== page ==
Potato and Goat Farmers Urged to Produce More to Help Reduce Imports


Agriculture and Fisheries Minister, Hon. Roger Clarke, has urged the country’s potato and goat farmers to produce more, in order to further reduce imports and the associated costs, and safeguard the nation’s food security.

Speaking at the annual general meetings of the Christiana Potato Growers and Jamaica Goat Farmers Associations, in Manchester and St. Catherine, respectively, on February  16, Mr. Clarke noted that there had been significantly high volumes of potato and goat meat imports, within the last few years.

Addressing delegates at the Christiana Potato Growers’ Co-operative offices, Mr. Clarke said that  while imports remained high, the farmers’ efforts had been pivotal in  halving Jamaica’s import bill for the staple between 2008 and 2010.

“You have allowed us to decrease our import bill for Irish potatoes from US$4 million in 2008 to US$2.6 million in 2010. (Further), you have been able to satisfy much more than a half of the demand for fresh Irish potatoes in 2010 and 2011 from local production. This is a commendable achievement. What this means is that our consuming public is now being fed with more fresh, locally produced varieties that are of the highest standards and quality,” the Minister pointed out.

While applauding the “significant strides”  being made in improving production and productivity, Mr. Clarke cited the need for valued added production, which he described as “one important piece of the puzzle that we are missing." He lamented that Jamaica was importing a wide range of value-added products, such as chips, wedges, and fries, pointing to some US$15.1 million of imports in 2010.

“It cannot be that we are spending valuable US dollars on the importation of  by-products that can be produced locally. If we are to advance the gains made in this sub-sector, then a concerted effort must be made to reverse this trend. I am therefore encouraging all potato growers to organise themselves into functional groups that are effective and those that will seek to take production from its primary state to other processed products that are required by our hotel chains, fast food outlets, and other consumers,” he emphasised.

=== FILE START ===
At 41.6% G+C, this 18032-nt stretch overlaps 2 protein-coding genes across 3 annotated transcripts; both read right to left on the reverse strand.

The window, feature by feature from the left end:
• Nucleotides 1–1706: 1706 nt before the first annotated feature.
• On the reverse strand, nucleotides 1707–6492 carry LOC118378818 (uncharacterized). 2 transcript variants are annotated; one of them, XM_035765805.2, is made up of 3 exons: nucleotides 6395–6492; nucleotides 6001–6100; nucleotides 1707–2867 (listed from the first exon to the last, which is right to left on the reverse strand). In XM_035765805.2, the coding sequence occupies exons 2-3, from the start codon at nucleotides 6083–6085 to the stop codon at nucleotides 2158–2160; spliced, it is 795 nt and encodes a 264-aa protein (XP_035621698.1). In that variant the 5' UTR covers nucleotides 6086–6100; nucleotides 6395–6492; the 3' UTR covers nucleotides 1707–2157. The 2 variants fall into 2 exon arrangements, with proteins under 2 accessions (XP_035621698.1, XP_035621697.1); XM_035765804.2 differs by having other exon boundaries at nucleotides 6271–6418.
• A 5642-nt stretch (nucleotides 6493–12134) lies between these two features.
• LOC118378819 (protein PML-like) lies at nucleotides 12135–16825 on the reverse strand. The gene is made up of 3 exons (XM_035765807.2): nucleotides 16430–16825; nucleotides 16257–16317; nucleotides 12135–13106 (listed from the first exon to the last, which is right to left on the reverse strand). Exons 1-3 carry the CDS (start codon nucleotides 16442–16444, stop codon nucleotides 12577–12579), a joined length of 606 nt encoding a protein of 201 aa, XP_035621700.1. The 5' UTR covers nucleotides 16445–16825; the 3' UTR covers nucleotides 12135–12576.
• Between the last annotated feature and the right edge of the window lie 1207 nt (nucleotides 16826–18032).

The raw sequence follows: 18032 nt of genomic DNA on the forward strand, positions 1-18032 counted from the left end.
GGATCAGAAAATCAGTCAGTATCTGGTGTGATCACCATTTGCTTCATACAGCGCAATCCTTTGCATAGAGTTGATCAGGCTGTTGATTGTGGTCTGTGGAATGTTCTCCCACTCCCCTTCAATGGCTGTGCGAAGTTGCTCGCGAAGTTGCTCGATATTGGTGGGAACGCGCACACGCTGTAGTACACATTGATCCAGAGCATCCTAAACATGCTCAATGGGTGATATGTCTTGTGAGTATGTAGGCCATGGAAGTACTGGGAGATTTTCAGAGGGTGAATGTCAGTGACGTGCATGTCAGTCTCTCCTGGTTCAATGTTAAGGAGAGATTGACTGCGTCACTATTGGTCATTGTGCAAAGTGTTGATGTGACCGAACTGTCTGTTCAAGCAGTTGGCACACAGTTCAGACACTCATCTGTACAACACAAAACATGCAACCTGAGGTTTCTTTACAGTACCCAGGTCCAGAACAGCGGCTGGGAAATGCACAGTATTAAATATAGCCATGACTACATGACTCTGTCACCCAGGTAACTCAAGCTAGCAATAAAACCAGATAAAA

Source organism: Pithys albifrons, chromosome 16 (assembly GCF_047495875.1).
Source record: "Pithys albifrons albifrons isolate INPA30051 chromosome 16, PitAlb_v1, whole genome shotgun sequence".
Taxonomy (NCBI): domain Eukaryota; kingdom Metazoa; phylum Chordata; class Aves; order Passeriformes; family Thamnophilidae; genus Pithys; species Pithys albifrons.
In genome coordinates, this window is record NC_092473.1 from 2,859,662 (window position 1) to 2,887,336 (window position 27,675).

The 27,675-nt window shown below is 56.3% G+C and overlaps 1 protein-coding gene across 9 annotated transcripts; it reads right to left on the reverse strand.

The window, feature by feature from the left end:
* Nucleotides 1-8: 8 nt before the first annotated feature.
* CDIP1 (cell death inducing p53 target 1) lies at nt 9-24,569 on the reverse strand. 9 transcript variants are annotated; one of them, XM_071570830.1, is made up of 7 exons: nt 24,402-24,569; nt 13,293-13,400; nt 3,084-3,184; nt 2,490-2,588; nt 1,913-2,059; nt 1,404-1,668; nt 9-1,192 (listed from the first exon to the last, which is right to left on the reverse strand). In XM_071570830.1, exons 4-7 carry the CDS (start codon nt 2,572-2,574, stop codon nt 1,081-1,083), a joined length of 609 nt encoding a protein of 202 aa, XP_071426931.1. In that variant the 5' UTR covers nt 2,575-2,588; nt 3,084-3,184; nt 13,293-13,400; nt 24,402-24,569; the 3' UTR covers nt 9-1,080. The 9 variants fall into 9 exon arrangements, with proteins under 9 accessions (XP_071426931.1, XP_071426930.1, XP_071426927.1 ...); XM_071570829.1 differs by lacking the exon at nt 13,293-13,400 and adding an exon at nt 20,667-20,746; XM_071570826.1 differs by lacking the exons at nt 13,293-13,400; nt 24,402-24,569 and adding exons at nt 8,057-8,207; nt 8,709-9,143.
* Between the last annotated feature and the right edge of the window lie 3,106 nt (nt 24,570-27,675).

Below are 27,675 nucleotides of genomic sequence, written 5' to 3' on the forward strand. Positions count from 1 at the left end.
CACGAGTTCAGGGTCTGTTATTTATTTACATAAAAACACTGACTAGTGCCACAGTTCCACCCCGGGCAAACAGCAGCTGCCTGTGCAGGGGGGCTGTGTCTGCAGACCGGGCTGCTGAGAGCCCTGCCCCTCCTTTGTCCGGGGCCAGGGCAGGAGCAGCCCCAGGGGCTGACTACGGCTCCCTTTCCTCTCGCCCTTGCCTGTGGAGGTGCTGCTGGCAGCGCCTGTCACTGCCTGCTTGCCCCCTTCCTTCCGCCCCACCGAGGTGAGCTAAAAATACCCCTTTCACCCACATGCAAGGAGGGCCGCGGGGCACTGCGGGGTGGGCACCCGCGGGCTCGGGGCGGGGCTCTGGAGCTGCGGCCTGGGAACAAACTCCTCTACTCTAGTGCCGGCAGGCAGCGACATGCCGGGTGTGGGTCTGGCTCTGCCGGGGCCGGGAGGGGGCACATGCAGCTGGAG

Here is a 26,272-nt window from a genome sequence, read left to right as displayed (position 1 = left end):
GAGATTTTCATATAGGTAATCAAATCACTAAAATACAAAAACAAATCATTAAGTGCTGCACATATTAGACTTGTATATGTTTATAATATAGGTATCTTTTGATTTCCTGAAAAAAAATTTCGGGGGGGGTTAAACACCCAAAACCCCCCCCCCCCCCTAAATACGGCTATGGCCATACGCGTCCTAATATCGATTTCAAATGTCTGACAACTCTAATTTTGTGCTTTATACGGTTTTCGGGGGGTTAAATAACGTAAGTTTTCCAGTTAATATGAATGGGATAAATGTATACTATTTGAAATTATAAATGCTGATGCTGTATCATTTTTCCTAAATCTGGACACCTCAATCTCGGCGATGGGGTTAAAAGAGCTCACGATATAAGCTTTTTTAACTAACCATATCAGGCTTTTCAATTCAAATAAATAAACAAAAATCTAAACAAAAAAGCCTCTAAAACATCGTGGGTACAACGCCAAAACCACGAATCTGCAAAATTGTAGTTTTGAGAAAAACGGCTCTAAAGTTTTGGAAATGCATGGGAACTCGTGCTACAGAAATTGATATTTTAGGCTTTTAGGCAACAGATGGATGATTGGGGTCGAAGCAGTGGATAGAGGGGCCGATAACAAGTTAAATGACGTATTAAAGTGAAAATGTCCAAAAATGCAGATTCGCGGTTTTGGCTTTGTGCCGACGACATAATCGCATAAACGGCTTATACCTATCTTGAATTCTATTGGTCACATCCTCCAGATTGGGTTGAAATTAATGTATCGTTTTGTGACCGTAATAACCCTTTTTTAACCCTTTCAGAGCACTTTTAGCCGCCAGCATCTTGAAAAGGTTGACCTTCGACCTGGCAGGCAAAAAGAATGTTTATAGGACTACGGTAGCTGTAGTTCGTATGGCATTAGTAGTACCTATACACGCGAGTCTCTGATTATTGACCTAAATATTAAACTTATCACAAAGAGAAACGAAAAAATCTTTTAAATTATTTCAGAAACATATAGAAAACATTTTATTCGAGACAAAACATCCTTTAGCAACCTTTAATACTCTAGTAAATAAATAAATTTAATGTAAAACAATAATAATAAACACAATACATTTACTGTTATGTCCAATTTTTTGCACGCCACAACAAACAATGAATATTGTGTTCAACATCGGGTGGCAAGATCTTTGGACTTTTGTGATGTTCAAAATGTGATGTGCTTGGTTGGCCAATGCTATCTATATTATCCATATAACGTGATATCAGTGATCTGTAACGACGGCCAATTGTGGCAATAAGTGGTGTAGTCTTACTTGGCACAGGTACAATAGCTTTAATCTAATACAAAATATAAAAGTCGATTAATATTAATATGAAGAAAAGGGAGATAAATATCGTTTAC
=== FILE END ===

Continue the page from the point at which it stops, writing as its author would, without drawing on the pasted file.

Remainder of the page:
The Minister  is also inviting private sector input. He pointed out that while the Government has a role to play in ensuring that the necessary policies are enacted to guarantee that the value chain continues, the private sector must “see the wisdom and the income potential,” in taking operations from primary production through value-added activities.

Meanwhile, in his address at the Jamaica Goat Farmers meeting at the Ministry’s Agricultural Research Station at Bodles, St. Catherine, Mr. Clarke said efforts were being made to augment the small ruminant sector, in order to enhance production and reduce imports.  He noted that Jamaicans consume a significant amount of goat meat, but  lamented that the country’s small ruminant sector accounts for only 15 per cent of local consumption.

The Minister disclosed that some 1.3 million kilogrammes of goat meat, valued at US$5.2 million, were imported  in 2010.  He informed that a 2007 agricultural census showed that the country has some 60,000 goat farmers, who have in excess of  482,000 goats.

Mr. Clarke pointed out that the country needs approximately three million goats to attain self-sufficiency. “We are a far way off, but we are not daunted.  The  Ministry will be doing all it can to facilitate growth in the sector,” the Minister said.

To this end, he said the Ministry has partnered with local and international stakeholders, including the Food and Agriculture Organisation (FAO) and the European Union, which had provided various inputs for the small ruminant industry, over the past several years. 

“They have given us grant funding for many of our projects, totalling millions of dollars, and they continue to do so,” the Minister said.

 

By Douglas McIntosh

JIS Social